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8 engagement tips

As a careers professional working in a secondary school setting, we have a wide range of stakeholders to engage. Trying to manage all of these on top of our "normal" workload can be tricky.

Here are our top tips for engaging with what we see as the four main stakeholder groups.


Involve them as much as possible in everything careers. Use your career brand far and wide across the school using posters, TV screens, tutor slides and pull up banners. If you don't feel like your career brand in particularly strong and graphic design isn't your strong point, run a competition and get the students to design your branding for you.

Set up a career ambassador or student voice group to help you continually shape and improve your careers programme based on what students actually want. If you don't know where to start with this, springpod have a great free programme.


After each interaction, send a thank you card with statistics from your feedback survey to show Employers what impact their time has had to the young people they worked with. Short snappy statistics work well, such as "X% of students felt they had a conversation that has helped them think about their future career".

Find out their goals and align events so that it helps them too. For example, if the early careers team at a local employer open their apprenticeship applications in February and are aiming to get at lead 50 applicants from local schools, allow them to do a talk that coincides with when their applications open.


Set up a career champion network whereby the head of faculty nominates someone from their department to lead all on things careers. This provides you with a go to person for anything subject specific.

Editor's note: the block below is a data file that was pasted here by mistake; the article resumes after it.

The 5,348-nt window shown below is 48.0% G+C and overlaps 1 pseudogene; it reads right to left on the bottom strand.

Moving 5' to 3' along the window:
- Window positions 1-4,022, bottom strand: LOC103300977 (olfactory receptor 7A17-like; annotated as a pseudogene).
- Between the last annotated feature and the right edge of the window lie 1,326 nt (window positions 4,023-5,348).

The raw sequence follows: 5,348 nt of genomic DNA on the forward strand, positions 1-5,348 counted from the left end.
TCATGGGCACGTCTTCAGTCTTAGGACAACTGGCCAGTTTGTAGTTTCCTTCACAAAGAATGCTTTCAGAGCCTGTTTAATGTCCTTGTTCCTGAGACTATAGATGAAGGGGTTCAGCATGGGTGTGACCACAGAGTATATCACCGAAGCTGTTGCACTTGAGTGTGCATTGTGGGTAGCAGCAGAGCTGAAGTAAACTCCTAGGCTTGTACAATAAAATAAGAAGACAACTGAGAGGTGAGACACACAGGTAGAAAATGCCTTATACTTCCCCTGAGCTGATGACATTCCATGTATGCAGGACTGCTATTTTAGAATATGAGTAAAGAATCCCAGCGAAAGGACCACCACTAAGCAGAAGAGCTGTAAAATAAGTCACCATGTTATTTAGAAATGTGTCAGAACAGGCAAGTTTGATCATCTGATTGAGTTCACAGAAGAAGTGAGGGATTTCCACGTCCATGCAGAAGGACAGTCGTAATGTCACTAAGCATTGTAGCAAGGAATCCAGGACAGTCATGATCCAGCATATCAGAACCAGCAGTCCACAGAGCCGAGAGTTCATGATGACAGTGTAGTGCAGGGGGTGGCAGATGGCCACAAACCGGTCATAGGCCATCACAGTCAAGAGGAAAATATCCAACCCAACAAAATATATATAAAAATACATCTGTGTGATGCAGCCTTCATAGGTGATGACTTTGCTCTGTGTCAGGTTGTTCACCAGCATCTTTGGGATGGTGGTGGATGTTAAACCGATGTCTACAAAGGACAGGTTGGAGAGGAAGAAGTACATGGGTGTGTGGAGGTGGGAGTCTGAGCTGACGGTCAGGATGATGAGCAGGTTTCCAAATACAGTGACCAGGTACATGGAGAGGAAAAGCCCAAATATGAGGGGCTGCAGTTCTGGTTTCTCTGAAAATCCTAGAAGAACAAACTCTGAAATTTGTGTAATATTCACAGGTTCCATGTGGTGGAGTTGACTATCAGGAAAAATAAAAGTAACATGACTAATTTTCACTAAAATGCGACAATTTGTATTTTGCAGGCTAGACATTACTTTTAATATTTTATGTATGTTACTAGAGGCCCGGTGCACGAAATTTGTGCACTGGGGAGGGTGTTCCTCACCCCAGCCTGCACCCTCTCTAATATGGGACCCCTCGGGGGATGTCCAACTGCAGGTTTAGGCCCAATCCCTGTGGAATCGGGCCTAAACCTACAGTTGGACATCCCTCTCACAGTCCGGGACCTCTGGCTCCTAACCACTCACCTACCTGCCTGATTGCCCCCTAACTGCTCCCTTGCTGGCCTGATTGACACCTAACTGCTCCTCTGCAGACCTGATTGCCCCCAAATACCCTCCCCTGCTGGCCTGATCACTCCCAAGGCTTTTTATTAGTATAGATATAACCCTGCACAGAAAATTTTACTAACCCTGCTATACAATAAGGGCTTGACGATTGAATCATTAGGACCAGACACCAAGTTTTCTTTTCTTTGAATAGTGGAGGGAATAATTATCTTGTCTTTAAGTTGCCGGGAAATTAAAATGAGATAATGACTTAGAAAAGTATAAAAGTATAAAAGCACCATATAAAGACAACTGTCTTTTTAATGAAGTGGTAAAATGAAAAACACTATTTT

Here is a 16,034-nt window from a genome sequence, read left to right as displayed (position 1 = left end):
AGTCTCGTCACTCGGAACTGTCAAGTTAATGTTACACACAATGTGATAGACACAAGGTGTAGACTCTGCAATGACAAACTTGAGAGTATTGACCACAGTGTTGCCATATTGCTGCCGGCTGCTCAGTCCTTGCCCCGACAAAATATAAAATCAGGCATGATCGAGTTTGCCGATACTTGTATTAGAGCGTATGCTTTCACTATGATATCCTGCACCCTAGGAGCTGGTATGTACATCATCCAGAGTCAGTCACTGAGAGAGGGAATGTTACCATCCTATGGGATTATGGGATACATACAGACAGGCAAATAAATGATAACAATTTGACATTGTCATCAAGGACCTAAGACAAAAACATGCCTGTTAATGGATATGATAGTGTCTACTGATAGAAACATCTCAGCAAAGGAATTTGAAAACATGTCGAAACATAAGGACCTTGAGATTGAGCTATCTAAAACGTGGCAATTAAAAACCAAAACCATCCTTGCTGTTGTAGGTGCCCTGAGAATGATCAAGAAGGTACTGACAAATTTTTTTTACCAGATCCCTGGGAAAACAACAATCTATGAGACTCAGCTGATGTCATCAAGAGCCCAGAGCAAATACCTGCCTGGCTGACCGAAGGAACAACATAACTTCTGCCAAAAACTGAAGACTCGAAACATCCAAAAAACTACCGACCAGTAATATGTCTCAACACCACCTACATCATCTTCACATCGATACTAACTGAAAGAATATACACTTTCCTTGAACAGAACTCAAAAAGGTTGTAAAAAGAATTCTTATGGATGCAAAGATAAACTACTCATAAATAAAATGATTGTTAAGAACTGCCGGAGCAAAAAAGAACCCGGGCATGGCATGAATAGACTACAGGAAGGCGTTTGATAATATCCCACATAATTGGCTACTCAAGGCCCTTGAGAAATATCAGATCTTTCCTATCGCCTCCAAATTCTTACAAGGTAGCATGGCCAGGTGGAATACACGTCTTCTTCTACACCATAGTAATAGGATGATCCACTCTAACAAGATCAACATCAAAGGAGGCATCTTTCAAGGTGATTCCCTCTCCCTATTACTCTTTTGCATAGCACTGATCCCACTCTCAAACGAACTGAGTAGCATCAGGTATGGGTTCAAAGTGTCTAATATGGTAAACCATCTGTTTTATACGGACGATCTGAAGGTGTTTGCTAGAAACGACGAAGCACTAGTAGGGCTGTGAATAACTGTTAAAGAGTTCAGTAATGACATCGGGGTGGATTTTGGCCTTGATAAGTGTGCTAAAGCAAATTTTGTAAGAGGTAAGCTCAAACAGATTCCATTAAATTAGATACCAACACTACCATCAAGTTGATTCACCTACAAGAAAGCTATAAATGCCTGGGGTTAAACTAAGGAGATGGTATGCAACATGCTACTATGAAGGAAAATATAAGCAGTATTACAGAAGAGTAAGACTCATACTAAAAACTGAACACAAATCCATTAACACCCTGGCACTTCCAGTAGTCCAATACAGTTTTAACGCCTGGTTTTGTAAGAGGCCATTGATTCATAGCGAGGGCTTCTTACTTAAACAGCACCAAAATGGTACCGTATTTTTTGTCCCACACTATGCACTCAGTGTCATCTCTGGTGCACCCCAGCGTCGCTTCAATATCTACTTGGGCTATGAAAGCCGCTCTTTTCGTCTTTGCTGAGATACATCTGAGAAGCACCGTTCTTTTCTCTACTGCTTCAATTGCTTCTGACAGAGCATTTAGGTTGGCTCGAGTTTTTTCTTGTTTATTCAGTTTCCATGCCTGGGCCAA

Involve teachers in your careers plans, if you can get a slot on a teacher training day then that's the perfect way to share why you're doing what you're doing and how they can help. You can also do things like have a poster on each teachers classroom about their career to date. I did this for a school once and made a tutor quiz where students had to match the teacher to their previous job. They were shocked to find that their physics teacher was once a DJ!


Parents can often have just as many questions as students, especially if their young person is considering a pathway they have not experienced themselves. Running a parent drop in on parents evening allows them to get answers to any questions they have. I find a big "STOP HERE TO TALK ABOUT FUTURES" sign works well.

Send any communications such as a newsletter, invite to employer talks or trips to universities to parents to. Make it very clear that it is a Careers event so that parents and students can easily distinguish what events are careers related.

We hope you find these tips useful. Check the blog or Instagram page tomorrow for 7 book recommendations!

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